written by David Steffen
The Road is a post-apocalyptic survival novel by Cormac McCarthy, published in 2006 by Alfred A. Knopf (which also inspired a 2009 movie adaptation by the same name).
A man and his son travel across the wasteland that had been the United States of America after a major (but largely unexplained in the text) catastrophe that left almost everything dead. They are following a road traveling toward the south where they believe they will find sanctuary. Subsisting on scrounged food supplies from pantries of empty homes, and avoiding other survivors who might wish them harm, they don’t know if they will find enough food to make it to their destination, or how they will survive the coming winter, or whether the sanctuary they are hoping for actually exists.
This novel, as you might expect, is bleak as hell. They and other survivors they come across are all people who’ve managed to survive for years and years after the end of almost all life on the planet, and so have made tough decisions to survive. While the man and his son have stuck to certain moral choices, many of those who still survive have not, and running into others is frequently a dangerous encounter. I found the book very compelling, despite the characters not being named, and the very sparse (and often repetitive) dialog in the book was a strong element of that, there’s not much to talk about, and much of it is the man answering the same questions or try to tell the boy what he needs to hear, and about how their relationship changes over the course of the book. The boy has never known a pre-apocalyptic world, so his father’s stories about the time before are like a fairy tale, compelling but imaginary. A solid post-apocalyptic book telling a deeply compelling and emotional story about trying to survive and trying to help your surviving family however you can, while still trying to make moral choices.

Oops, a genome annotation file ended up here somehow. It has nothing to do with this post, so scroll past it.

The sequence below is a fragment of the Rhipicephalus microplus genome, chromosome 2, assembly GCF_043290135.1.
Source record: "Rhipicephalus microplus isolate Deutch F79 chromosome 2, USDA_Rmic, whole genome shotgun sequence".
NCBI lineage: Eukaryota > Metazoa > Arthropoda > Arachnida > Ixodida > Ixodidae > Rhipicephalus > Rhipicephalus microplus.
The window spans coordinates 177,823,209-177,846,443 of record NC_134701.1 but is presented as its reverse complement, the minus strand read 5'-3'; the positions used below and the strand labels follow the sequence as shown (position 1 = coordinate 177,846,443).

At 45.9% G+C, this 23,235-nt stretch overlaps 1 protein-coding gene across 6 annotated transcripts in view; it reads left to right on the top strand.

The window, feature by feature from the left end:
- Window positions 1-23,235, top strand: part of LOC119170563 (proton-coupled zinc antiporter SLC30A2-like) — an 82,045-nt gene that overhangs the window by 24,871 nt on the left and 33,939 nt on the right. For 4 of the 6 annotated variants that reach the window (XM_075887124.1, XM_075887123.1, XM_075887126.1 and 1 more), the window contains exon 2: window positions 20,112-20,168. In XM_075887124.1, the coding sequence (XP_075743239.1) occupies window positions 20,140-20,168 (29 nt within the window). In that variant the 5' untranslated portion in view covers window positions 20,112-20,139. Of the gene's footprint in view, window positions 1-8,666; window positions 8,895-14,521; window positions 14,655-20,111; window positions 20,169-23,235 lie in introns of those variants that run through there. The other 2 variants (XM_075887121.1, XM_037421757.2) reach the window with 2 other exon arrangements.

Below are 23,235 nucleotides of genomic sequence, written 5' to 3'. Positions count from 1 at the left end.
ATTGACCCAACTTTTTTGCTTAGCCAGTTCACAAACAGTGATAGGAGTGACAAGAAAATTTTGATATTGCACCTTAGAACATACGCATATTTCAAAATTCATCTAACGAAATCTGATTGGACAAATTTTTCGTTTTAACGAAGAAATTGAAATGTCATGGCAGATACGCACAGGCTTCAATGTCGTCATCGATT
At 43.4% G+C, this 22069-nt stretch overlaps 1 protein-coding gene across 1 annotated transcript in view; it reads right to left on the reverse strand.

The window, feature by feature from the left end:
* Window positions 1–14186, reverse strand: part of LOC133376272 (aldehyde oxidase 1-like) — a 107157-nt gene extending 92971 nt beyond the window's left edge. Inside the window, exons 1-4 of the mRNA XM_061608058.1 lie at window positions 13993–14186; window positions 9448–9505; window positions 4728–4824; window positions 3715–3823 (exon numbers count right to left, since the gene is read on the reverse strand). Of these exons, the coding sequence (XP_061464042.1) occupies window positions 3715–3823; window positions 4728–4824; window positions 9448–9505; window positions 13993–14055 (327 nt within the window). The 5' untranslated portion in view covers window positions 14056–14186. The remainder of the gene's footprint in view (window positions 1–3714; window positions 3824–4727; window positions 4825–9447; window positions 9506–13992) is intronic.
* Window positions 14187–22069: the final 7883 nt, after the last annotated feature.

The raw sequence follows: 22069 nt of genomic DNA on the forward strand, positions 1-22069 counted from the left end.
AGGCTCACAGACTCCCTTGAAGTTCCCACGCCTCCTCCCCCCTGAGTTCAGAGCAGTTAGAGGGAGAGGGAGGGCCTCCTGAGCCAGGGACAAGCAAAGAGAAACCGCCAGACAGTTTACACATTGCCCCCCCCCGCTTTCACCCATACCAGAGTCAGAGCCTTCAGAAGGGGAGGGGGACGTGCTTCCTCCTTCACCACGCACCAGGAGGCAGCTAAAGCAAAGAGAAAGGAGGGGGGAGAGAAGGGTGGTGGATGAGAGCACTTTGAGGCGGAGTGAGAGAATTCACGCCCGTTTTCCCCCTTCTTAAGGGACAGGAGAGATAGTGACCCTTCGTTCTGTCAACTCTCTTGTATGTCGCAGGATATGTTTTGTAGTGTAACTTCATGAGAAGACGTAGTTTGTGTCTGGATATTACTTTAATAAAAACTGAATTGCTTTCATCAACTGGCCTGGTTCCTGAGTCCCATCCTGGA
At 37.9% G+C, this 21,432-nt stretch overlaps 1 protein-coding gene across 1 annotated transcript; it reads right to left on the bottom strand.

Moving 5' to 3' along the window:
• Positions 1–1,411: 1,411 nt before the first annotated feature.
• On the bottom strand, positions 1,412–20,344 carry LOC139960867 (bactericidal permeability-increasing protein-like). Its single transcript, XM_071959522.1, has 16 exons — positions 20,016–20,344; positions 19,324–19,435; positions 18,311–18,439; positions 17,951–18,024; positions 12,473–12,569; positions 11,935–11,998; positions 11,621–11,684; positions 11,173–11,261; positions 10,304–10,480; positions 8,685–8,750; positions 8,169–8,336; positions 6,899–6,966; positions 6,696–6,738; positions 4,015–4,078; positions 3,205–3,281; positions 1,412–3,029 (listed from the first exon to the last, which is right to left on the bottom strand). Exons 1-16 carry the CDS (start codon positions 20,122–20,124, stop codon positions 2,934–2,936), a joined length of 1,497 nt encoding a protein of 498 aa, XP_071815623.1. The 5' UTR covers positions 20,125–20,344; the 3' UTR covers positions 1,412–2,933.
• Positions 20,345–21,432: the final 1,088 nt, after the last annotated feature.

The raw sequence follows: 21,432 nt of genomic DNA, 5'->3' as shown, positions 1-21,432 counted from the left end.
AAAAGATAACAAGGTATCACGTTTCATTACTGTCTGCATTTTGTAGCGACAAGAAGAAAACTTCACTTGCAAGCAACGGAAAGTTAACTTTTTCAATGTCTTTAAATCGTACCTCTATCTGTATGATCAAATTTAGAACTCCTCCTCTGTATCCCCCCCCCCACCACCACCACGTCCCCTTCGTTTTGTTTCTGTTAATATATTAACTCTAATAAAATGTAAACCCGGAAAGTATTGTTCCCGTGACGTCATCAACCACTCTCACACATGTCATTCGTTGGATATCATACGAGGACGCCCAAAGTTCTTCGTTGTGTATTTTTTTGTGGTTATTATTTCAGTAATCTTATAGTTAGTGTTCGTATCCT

(When I picked the book up, I could have sworn it was a very old book that was published before I was born that everyone talks about, but it turns out I had it mixed up in my mind with Jack Kerouac’s On the Road, a completely unrelated book, apart from them both being about road trips in some sense)